The Medical Services Department at the Integrated Center for Child Development offers a comprehensive medical approach to special needs. Dr. Susan Manea, our Medical Director, is a Board certified pediatrician and pediatric neurogeneticist specializing in the diagnosis and treatment of children with Autism Spectrum Disorders, as well as genetic, neurologic, and developmental disabilities.
Our medical department provides a variety of services including diagnostics and treatment for a variety of genetic and developmental disabilities as well as comprehensive evaluations for Autism Spectrum Disorders. A full neurodevelopmental evaluation will define possible underlying medical etiologies and determine appropriate laboratory studies and evaluations. Comprehensive medical care includes extensive recommendations for treatment and educational programming that can be utilized to advocate for therapeutic needs. Follow-up care will address specific patient needs in the realm of behavior, sleep, nutrition, and general health with monitoring of developmental progress and continued recommendations for educational programming and home-based interventions.
Psychopharmacologic modalities can be utilized as needed in patients whose family function is significantly altered and in children whose developmental progress or well being is impacted heavily by behaviors. A number of strategies are utilized to address these behaviors including ruling out underlying medical etiologies such as seizures or gastrointestinal symptoms, outlining behavioral strategies, maximizing educational programming, and helping families establish home-based strategies. Once these strategies are in place, pharmacologic agents then can be considered if the patient’s overall function does not improve. The number of medications and options that are available to families can be overwhelming; Dr. Manea feels it is important to take time to talk with families, observe children, and target specific aspects of behavior that may benefit from psychopharmacologic intervention. More importantly when prescribing medications open lines of communication and accessibility must be established to prevent untoward effects and determine efficacy.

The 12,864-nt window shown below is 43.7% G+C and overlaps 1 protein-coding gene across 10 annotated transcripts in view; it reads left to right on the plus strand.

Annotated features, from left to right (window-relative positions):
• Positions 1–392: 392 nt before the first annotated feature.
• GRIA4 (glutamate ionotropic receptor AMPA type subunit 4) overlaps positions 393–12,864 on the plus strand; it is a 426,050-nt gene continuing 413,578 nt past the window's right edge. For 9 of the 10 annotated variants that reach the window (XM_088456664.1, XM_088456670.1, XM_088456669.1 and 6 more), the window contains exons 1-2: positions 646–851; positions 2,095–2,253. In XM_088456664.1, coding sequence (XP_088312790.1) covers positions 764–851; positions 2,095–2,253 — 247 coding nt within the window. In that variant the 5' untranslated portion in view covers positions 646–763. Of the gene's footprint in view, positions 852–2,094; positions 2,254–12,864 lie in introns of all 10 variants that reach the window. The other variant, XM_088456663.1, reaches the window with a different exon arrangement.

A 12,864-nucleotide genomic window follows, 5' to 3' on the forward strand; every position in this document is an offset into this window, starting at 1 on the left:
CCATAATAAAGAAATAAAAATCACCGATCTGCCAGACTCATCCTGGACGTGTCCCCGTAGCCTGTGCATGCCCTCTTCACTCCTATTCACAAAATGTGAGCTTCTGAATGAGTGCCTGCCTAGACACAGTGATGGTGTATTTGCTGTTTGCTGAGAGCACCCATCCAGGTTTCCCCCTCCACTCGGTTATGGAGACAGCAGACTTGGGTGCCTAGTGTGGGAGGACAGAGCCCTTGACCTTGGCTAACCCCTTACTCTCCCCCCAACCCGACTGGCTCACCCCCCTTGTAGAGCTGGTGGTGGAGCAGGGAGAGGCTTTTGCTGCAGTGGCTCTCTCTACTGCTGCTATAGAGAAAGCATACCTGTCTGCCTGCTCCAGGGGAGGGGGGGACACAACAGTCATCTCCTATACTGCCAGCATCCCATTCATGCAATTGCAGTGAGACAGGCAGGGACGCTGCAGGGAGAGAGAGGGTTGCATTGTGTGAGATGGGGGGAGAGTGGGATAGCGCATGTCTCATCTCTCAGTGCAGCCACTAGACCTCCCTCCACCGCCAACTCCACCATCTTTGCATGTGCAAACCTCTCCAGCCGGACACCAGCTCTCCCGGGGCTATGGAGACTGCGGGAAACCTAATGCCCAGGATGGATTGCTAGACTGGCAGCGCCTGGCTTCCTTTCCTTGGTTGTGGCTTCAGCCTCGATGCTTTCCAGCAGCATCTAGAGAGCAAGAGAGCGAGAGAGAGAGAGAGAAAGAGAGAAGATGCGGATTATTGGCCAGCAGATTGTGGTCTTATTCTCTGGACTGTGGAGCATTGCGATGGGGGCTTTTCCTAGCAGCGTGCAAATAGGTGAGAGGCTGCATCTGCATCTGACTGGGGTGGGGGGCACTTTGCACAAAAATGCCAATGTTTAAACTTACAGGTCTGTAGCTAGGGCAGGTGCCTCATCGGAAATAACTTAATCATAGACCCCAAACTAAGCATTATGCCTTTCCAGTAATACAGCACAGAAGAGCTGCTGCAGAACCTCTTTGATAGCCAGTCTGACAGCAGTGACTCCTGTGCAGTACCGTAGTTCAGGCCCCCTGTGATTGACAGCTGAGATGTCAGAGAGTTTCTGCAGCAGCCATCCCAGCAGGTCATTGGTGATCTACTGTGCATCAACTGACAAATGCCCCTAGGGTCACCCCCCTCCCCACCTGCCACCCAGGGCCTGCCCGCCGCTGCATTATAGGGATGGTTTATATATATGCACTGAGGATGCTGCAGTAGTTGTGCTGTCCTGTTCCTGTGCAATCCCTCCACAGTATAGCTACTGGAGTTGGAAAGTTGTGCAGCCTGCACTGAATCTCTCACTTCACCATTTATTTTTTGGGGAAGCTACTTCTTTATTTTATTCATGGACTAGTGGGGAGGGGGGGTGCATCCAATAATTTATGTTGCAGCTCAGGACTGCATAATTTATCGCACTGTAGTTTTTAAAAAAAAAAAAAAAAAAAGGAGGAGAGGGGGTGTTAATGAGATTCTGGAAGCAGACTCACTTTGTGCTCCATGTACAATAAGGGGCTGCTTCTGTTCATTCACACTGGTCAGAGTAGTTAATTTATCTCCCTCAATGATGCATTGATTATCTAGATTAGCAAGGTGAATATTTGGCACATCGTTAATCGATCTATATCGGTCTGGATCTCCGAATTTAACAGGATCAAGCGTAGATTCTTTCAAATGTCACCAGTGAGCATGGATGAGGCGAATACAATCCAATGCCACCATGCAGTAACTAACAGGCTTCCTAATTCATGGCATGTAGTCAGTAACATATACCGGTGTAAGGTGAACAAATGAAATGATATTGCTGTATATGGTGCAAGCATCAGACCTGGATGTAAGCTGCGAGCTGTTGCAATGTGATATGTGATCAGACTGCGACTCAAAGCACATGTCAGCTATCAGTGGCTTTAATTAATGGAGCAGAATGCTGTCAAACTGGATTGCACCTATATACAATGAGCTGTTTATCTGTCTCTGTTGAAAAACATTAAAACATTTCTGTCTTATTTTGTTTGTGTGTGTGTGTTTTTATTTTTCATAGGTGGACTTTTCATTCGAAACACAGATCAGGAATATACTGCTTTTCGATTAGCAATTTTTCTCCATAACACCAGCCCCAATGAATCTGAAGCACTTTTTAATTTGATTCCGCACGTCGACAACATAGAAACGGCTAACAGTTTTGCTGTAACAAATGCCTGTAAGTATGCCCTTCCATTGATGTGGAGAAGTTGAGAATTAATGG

Medicine today has evolved into multiple doctors managing specific aspects of a patient’s care. In children with special needs and disabilities, it only makes sense to look at the child and family as a whole as each system impacts all others. In understanding the whole child and their family, one can provide more comprehensive care that better suits the needs of the child and the family.